Punch / Nigeria: The Minister of Power, Works and Housing, Mr. Babatunde Fashola, on Monday warned power firms in the country to deliver better services to electricity consumers or exit the industry.
Fashola stated this during the 11th Monthly Stakeholders’ Meeting held at the Ikeja West Transmission Station, Ipaja-Ayobo, Lagos.
He said, “We must use this year to tell our staff members that without our customers, they don’t have a job; and if you are not in a good mood, don’t pick the telephone.
“Without the customers and the consumers, there is no business; and I think that all of us in the public and private sectors must understand that. If you don’t have the skin and the patience to serve, leave.”
He noted that the ministry was conscious of the challenges facing operators in the sector, adding, “My team and I are working as hard as we can to make the environment more responsive to you; and as I have said and will repeat that as pioneers, you will carry some burden.
“You will have to sacrifice perhaps more than what you have done, but I am optimistic that it will get better; I am optimistic that we can win together and we can win for the Nigerian people.”
On the issue of inadequate liquidity in the sector, Fashola assured the operators that work had commenced with development, local and international partners to resolve it.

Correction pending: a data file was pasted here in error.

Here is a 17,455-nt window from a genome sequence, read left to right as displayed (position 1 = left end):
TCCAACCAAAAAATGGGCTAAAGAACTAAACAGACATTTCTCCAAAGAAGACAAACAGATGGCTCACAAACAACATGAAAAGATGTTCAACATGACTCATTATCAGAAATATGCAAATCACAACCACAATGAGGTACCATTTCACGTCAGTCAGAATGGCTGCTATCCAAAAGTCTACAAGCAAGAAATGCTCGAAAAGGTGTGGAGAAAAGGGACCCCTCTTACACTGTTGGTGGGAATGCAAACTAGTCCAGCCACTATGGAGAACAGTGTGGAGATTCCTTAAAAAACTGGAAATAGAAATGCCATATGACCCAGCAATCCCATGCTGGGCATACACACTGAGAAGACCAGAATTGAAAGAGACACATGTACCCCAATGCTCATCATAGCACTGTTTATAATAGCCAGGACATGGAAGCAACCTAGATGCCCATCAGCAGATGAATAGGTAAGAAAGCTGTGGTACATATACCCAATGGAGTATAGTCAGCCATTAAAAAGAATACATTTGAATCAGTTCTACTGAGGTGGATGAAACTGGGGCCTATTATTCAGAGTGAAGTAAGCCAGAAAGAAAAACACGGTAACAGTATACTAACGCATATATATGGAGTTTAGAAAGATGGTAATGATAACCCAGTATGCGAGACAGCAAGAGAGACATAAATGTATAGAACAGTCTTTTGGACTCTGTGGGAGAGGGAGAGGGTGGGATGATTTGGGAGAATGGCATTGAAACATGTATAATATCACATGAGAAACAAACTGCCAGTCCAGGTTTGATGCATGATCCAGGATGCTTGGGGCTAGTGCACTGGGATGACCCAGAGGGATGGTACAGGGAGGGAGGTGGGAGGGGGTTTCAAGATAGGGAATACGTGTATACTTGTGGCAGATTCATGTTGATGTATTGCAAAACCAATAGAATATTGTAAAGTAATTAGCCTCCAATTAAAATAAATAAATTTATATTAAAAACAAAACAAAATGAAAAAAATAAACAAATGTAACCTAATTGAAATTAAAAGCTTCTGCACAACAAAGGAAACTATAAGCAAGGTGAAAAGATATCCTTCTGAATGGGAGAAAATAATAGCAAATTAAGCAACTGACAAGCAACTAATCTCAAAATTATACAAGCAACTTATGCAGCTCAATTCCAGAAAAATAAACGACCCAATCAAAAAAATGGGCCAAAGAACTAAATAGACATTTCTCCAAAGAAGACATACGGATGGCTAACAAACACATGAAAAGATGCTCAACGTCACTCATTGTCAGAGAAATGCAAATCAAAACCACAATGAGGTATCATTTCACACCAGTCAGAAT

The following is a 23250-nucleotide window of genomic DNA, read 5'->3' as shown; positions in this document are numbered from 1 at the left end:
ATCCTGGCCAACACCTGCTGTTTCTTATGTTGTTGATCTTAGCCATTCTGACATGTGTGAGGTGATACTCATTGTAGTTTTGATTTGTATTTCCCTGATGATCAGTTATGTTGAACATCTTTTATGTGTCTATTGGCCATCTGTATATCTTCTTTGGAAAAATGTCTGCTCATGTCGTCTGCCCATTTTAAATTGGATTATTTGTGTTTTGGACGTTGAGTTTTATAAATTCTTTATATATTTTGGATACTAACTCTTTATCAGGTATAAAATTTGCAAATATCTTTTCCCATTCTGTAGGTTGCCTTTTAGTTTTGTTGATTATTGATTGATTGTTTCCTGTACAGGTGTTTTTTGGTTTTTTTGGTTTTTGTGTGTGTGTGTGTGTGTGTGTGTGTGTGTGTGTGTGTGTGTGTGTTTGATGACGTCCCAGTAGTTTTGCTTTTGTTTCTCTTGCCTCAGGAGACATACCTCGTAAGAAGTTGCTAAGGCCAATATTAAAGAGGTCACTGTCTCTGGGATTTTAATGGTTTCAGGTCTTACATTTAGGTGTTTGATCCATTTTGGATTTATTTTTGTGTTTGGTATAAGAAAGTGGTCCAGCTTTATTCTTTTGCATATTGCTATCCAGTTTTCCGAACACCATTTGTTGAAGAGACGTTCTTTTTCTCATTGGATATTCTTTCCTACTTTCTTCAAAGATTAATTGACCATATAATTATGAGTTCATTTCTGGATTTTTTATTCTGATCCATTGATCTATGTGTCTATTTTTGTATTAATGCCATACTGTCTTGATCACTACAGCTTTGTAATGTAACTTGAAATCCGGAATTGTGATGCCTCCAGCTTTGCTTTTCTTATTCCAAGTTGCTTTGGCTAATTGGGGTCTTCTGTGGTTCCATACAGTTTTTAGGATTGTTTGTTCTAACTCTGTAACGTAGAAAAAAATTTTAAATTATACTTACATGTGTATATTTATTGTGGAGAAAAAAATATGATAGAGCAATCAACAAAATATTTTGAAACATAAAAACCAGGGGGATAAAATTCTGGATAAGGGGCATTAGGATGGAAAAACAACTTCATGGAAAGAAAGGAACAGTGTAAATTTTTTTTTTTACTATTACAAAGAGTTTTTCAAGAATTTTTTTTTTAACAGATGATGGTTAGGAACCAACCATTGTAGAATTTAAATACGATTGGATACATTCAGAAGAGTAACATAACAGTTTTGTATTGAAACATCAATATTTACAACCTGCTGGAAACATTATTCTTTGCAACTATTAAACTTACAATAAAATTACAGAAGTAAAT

“We are trying to see what we can do together in order to bring the liquidity issues under some control and from there eventually solve it,” the minister added.
According to him, their partners in government also understand what the challenges are, and there is quick decision-making and collaboration to tackle them.
Fashola said, “We have listed and identified what the problems are; what we are trying to finalise is what comes first, what follows and what runs concurrently, because some of them have domino effects; if you solve one problem, you will solve three together.
“We will keep in constant touch with you as they evolve, to hear your side; we will use this meeting to continue to share the details of what we are seeing and to hear what you are experiencing.
“We need to do whatever is possible to do in our various distribution areas to improve the quality of service to continue to train personnel, to recognise that the customer is king and even if we cannot provide or solve the problem, we owe it a duty to explain what we are doing.”